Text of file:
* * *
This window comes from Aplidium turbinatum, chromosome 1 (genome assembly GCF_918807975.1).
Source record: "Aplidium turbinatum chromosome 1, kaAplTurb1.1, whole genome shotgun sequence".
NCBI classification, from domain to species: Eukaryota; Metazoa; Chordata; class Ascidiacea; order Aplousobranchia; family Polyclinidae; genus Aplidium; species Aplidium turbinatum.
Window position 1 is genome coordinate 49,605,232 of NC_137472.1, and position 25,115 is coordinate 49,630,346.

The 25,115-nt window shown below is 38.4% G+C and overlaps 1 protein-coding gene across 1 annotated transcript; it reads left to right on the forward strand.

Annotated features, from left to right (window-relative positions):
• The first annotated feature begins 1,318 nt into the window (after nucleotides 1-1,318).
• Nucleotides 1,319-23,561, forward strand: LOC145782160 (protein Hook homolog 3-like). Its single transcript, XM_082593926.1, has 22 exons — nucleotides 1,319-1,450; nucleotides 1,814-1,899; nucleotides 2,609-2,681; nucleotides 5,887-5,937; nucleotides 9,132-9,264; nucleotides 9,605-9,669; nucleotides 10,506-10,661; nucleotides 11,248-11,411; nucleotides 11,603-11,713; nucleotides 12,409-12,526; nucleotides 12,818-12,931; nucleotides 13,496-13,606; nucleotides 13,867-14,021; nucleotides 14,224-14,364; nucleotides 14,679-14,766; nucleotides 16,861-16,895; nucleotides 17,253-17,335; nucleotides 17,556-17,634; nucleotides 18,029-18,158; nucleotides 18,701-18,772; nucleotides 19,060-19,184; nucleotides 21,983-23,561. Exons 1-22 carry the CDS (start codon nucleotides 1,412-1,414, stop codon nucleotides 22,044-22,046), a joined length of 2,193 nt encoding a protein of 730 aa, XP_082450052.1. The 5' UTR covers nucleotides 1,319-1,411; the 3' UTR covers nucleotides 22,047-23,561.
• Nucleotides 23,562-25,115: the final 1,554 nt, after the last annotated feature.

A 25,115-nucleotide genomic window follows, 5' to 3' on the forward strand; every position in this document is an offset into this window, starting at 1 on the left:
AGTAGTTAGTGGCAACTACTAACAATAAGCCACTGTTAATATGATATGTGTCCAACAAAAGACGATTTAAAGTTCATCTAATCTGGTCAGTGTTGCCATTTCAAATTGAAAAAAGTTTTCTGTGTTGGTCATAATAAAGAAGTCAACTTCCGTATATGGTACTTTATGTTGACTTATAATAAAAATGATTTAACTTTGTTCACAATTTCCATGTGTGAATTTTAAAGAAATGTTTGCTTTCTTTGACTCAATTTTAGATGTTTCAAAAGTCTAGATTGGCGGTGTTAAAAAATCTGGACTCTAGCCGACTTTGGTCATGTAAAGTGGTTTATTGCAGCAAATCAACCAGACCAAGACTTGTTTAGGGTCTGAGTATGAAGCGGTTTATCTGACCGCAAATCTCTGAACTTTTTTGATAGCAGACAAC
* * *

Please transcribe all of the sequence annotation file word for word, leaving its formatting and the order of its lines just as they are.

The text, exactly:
This window comes from Aplidium turbinatum, chromosome 1 (genome assembly GCF_918807975.1).
Source record: "Aplidium turbinatum chromosome 1, kaAplTurb1.1, whole genome shotgun sequence".
NCBI classification, from domain to species: Eukaryota; Metazoa; Chordata; class Ascidiacea; order Aplousobranchia; family Polyclinidae; genus Aplidium; species Aplidium turbinatum.
Window position 1 is genome coordinate 49,605,232 of NC_137472.1, and position 25,115 is coordinate 49,630,346.

The 25,115-nt window shown below is 38.4% G+C and overlaps 1 protein-coding gene across 1 annotated transcript; it reads left to right on the forward strand.

Annotated features, from left to right (window-relative positions):
• The first annotated feature begins 1,318 nt into the window (after nucleotides 1-1,318).
• Nucleotides 1,319-23,561, forward strand: LOC145782160 (protein Hook homolog 3-like). Its single transcript, XM_082593926.1, has 22 exons — nucleotides 1,319-1,450; nucleotides 1,814-1,899; nucleotides 2,609-2,681; nucleotides 5,887-5,937; nucleotides 9,132-9,264; nucleotides 9,605-9,669; nucleotides 10,506-10,661; nucleotides 11,248-11,411; nucleotides 11,603-11,713; nucleotides 12,409-12,526; nucleotides 12,818-12,931; nucleotides 13,496-13,606; nucleotides 13,867-14,021; nucleotides 14,224-14,364; nucleotides 14,679-14,766; nucleotides 16,861-16,895; nucleotides 17,253-17,335; nucleotides 17,556-17,634; nucleotides 18,029-18,158; nucleotides 18,701-18,772; nucleotides 19,060-19,184; nucleotides 21,983-23,561. Exons 1-22 carry the CDS (start codon nucleotides 1,412-1,414, stop codon nucleotides 22,044-22,046), a joined length of 2,193 nt encoding a protein of 730 aa, XP_082450052.1. The 5' UTR covers nucleotides 1,319-1,411; the 3' UTR covers nucleotides 22,047-23,561.
• Nucleotides 23,562-25,115: the final 1,554 nt, after the last annotated feature.

A 25,115-nucleotide genomic window follows, 5' to 3' on the forward strand; every position in this document is an offset into this window, starting at 1 on the left:
AGTAGTTAGTGGCAACTACTAACAATAAGCCACTGTTAATATGATATGTGTCCAACAAAAGACGATTTAAAGTTCATCTAATCTGGTCAGTGTTGCCATTTCAAATTGAAAAAAGTTTTCTGTGTTGGTCATAATAAAGAAGTCAACTTCCGTATATGGTACTTTATGTTGACTTATAATAAAAATGATTTAACTTTGTTCACAATTTCCATGTGTGAATTTTAAAGAAATGTTTGCTTTCTTTGACTCAATTTTAGATGTTTCAAAAGTCTAGATTGGCGGTGTTAAAAAATCTGGACTCTAGCCGACTTTGGTCATGTAAAGTGGTTTATTGCAGCAAATCAACCAGACCAAGACTTGTTTAGGGTCTGAGTATGAAGCGGTTTATCTGACCGCAAATCTCTGAACTTTTTTGATAGCAGACAAC